It reads: “In the medium term over the next 50 years plans have to have been put in place and implemented to abandon defences and for the people to relocate. “It is possible to increase the levels of defences.
The embankment could be raised, shingle could be brought in to defend the shoreline, and pumps could be installed to deal with increased rainfall.
More: Abandoned to the sea - the fate facing more than 50 Welsh communities Locals say the plan has made Fairbourne the “village of the damned” with falling house prices and businesses struggling for long-term investment.
They take issue with the assumption guiding the plan – that sea levels will rise by more than a metre in the next century, Campaigner Pete Cole told the Daily Mail the council was relying on an “aggressive model” not used on other stretches of the coastline.
Other forecasts predict the rise will be only half as much – and by just 20cms to 30cms in the next 50 years.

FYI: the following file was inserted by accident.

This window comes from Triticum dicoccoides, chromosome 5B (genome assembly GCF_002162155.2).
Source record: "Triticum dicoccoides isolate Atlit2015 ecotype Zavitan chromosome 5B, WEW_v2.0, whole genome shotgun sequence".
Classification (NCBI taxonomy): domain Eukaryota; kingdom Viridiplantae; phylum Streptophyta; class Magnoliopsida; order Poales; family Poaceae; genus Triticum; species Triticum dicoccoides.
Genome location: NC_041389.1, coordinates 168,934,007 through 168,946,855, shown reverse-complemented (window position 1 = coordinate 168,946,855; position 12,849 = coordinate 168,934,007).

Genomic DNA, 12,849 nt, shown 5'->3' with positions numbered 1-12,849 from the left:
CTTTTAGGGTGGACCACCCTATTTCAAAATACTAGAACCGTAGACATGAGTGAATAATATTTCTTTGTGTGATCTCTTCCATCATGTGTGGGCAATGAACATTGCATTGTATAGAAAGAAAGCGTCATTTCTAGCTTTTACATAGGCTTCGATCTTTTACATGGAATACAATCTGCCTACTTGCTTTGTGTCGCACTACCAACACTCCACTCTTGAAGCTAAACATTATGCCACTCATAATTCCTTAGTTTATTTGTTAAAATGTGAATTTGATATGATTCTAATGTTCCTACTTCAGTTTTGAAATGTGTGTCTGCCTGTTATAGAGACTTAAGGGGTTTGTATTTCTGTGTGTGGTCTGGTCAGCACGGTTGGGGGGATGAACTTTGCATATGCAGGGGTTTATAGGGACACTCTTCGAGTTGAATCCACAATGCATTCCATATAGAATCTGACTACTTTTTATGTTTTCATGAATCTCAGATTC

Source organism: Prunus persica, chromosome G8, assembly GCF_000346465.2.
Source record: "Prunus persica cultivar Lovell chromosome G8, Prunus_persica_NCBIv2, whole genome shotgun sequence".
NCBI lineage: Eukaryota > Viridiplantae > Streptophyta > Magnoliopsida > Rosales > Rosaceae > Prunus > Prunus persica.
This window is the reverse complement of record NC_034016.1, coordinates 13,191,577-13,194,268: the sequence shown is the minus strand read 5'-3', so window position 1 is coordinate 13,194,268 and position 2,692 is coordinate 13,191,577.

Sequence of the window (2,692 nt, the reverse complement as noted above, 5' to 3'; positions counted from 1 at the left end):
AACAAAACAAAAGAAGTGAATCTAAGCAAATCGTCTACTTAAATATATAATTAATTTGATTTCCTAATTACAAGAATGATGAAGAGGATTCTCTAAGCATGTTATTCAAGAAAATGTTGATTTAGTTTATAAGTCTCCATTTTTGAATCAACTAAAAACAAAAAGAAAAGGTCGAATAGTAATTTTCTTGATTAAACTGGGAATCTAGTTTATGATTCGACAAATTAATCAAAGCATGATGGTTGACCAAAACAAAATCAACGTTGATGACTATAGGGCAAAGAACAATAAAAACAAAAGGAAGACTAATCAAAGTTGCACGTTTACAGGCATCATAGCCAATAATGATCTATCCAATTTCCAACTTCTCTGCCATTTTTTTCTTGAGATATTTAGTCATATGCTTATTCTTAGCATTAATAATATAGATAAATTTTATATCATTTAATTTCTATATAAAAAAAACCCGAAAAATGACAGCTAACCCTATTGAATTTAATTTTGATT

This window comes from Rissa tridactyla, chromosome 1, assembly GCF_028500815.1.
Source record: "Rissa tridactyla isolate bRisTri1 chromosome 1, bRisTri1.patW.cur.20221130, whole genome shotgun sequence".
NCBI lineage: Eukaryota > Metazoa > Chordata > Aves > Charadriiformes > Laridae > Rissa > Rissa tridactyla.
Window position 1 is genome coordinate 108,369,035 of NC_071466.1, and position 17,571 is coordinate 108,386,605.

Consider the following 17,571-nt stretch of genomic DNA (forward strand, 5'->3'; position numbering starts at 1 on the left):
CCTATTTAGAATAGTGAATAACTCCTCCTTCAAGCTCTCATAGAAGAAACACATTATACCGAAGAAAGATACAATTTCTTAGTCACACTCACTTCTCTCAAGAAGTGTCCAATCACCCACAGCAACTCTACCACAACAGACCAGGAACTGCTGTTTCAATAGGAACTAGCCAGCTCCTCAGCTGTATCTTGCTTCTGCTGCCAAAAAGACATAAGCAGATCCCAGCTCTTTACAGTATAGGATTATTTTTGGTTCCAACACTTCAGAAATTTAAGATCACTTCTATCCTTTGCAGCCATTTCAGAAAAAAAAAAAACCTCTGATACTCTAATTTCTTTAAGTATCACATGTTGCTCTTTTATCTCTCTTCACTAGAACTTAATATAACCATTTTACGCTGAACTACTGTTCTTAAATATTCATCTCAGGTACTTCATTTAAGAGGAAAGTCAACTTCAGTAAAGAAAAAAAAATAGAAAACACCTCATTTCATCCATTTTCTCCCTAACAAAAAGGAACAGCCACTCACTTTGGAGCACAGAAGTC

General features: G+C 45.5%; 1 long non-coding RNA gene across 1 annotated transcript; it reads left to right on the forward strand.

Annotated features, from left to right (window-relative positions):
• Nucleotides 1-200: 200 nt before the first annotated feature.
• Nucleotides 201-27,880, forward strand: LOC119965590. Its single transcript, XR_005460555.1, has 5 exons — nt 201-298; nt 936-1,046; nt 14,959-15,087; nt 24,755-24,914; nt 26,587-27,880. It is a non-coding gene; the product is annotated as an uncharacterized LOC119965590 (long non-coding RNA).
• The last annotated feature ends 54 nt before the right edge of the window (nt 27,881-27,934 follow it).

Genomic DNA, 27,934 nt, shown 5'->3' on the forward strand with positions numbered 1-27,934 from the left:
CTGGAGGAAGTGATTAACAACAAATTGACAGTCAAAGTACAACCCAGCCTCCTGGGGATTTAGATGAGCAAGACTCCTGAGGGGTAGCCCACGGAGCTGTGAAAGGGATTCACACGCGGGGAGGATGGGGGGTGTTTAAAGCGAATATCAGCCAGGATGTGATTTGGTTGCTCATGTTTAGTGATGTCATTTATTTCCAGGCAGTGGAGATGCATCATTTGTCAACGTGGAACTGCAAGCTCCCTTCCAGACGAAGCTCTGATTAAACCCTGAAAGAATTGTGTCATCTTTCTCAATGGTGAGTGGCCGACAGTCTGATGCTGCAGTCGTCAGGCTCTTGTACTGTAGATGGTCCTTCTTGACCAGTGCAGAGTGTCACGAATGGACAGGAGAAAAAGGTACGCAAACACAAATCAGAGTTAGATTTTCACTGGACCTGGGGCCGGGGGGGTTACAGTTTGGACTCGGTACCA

Mr Cole said: “We have been hurt by the actions of the agencies who adopted these plans without thinking of the ramifications.” The village’s 1,100 residents are now clubbing together to pay for legal action and say they have already got 10% of the amount they need to hire a barrister.
More: Abandoning coastal communities could cost Wales billions in tourism revenue Built in around 1900 the village’s first properties were constructed on land reclaimed from the sea and are only just above sea level.
The sea defences protecting the village from the fate the council feel is inevitable were built in the 19th century.
A council document laying out the planned changes suggests trying to defend the village could ultimately put people’s lives at risk.
Families in a Welsh coastal resort say they are living in the “village of the damned” as they have been left trapped in homes abandoned to the sea by the authorities.
Residents in Fairbourne, Cardigan Bay, are preparing for a lengthy legal tussle with Gwynedd council over the plans to “decommission” the village and see its streets swallowed by the Irish Sea.